The People’s Biopic
In the summer of 1998 I was the sole passenger on a bus tour of Port Angeles, Washington. When the driver heard I was English he started to talk about Princess Diana. “It must have been hard for you guys,” he said, “kinda like what JFK was for us.” “Oh no,” said I, “it couldn’t be more different. You see the murder of JFK, an elected president, was a tragedy because Oswald overturned the democratic will of the people with a bullet. Diana was a constitutional aberration who forgot to clunk-click”.
Perhaps because I have nothing invested in the Diana myth, as that anecdote subtlety implies, and found the tsunami of grief that followed her death an affront to common sense – something akin to a national nervous breakdown – there’s little sense of outrage at Oliver Hirschbiegel’s vapid biopic. Sure it’s as contrived, melodramatic and suspicious of its audience’s cognitive powers as the soaps that Di confesses to watching during a date with love interest Hansat Khan, but in being so the director offers a treatment that evokes his subject’s public persona very well, albeit by accident.
One can talk about Hirschbiegel’s abdication of style; his total failure to make anything interesting or dynamic happen within the frame, but it’s the production’s ditching of biographic responsibility that’s worthy of note. Screenwriter Stephen Jeffries might be a pen name for The Sun’s gossip columnist. Whole portions of Diana play like a parody of royal biopics – a wet Hollywood fart. Surprisingly the film’s a British/French co-production. It’s not like that pair of nations to do Di a disservice.
This Anglo-Franco pap takes a novel and somewhat schzoid approach to profiling its subject. Scenes that sentimentalise the Princess’s memory, laying on her selfless credentials with the upmost goey-eyed reverence, “you’re so good at giving love” says her acupuncturist (a polite way of saying she sleeps around), are juxtaposed with those that paint the former Mrs Windsor as a media manipulator who used the watching paparazzoids and their editors when it suited her.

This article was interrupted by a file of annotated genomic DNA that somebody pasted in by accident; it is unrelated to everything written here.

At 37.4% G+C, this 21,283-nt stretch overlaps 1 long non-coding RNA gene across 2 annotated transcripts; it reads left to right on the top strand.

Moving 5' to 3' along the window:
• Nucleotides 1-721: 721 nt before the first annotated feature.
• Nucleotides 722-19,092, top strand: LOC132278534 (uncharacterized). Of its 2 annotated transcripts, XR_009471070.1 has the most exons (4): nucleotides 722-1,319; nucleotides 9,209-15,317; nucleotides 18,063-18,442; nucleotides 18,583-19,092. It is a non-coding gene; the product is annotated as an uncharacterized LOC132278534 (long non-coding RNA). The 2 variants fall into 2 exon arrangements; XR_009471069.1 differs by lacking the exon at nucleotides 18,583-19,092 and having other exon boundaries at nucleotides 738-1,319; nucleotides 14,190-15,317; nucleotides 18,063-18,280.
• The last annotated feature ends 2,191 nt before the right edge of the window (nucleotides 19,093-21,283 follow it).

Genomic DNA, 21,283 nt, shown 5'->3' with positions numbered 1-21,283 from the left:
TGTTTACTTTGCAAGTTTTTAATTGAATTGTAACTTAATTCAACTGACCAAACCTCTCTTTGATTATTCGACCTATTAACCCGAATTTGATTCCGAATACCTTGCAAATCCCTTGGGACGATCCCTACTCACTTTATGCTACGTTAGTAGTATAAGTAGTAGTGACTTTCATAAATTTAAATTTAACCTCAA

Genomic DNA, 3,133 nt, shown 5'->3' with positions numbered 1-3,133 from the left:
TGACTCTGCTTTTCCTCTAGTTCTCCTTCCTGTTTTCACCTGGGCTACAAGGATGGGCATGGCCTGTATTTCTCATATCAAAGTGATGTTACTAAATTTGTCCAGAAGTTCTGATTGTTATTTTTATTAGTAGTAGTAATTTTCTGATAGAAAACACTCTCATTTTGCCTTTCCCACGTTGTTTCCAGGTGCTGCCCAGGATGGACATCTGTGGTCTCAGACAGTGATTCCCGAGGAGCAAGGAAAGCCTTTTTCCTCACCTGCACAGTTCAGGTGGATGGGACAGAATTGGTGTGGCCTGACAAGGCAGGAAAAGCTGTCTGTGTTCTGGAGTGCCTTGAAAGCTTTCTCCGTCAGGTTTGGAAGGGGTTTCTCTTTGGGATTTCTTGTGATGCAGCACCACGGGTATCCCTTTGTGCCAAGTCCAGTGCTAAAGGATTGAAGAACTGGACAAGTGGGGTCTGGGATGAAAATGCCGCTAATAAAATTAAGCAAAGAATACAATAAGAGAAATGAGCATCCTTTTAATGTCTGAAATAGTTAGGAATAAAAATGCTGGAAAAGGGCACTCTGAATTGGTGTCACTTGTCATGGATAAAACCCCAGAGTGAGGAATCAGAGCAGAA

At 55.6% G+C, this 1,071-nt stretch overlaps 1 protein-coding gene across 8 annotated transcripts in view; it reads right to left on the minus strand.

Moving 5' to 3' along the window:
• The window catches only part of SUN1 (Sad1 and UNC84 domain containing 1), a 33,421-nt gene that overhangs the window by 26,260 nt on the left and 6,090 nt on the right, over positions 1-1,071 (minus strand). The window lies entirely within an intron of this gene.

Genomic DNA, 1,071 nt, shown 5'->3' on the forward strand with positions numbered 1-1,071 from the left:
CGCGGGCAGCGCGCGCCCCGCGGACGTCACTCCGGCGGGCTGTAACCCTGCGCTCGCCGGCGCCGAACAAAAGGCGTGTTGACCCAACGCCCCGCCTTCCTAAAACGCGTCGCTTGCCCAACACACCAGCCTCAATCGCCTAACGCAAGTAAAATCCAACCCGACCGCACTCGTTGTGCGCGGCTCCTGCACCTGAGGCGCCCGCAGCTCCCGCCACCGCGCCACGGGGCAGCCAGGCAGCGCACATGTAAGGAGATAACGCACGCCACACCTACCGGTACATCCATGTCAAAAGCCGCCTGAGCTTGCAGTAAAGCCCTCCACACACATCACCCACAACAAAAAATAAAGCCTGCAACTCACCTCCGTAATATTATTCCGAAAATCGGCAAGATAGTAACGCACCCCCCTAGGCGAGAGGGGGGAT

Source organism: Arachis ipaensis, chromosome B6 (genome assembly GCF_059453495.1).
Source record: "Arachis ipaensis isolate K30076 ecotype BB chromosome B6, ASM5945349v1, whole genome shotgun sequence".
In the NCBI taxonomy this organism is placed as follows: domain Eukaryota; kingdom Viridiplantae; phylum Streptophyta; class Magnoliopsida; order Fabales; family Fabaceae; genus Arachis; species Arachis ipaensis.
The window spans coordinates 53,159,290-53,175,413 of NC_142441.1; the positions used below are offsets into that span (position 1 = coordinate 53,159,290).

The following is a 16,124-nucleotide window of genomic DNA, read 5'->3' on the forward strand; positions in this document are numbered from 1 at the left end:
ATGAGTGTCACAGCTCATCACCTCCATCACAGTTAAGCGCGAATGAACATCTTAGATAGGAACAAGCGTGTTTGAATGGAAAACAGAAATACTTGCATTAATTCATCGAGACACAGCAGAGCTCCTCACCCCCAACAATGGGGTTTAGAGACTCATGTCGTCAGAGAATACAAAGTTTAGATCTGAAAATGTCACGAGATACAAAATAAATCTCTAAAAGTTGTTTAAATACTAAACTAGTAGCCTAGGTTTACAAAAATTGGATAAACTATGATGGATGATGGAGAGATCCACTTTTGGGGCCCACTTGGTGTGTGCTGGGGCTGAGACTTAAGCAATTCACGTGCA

A late night visit to the hospital to meet heart surgeon Khan, her target fuck, is covered with a lie about comforting terminally ill kids. Pictures of her and Dodi entwined on a yacht during her final summer are products not of press intrusion, as the legend would have you believe, but a tip off from Diana herself; eager, it’s suggested, to get the pics in the paper to make Khan jealous. Most controversially of all Diana’s trip to visit the child victims of Angolan minefields is undercut with a sneering aside showing the princess temporarily forgetting the injured babes on account of being labeled “a loose cannon” by a waiting hack. Hirschbiegel leaves us with the suggestion that the iconic feminoid was as self-involved as she was selfless, as needy as loving. It’s not a hard sell but to say the case is made using leaps of imagination rather than historic source material is being somewhat generous.
We’re left with a movie that wants to paint a nuanced psychological portrait of Diana but lacks the wherewithal to do so. Hirschbiegel and writer Jeffries, assuming he exists, offer a series of melodramatic curios that Barbara Cartland might have wanted toned down. In one memorable argument between the princess and her soon to be ex-lover, Naomi Watts, problematically prettier than the genuine article, exclaims “why bring me to this Godforsaken park?!” – an awkward lament typical of the movie’s ham-fisted and wholly inauthentic dialogue. Diana, we later learn, has “talent and power” but the only concrete example of the former is her Superman-inspired disguise – a black wig that seemingly renders her invisible to the general public, while the latter’s well and truly flexed when a courier is sent out to get Burger King.
Worse, Hirschbiegel is minded to obnoxiously manipulate his audience – the director imagining houses filled with the same people, mascara running down damp cheeks, who deferentially brought bouquets to Kensington Palace. The princess’s fate is foreshadowed throughout, with all the subtlety of a white fiat driven through each scene. Diana tours a surgical theatre with lover Khan and is told that the point of performing a great operation is to “let the operation happen to you”: good, prescient advice. In case we’ve missed the point, Di asks if it’s possible for a heart to be broken literally as well as figuratively, as though anticipating the fatal tear in her pulmonary vein. Her aide hits her with the fortune cookie tip that “when you fall in love, you must keep going, despite the warning lights” and as if that wasn’t enough (it is), the eve of her final trip is framed by the words, “your life is ahead of you”. Yes, nothing says verisimilitude quite like hindsight.
Much like the similarly light-touch and ahistoric Iron Lady, Diana spectacularly botches the opportunity to make an insightful film about a woman of great historical interest. Instead Hirschbiegel’s treatment concentrates on what’s arguably the least interesting period in the princess’s life, with the all the depth of a tabloid expose. Tony Blair’s eulogy had more substance and I don’t say that lightly.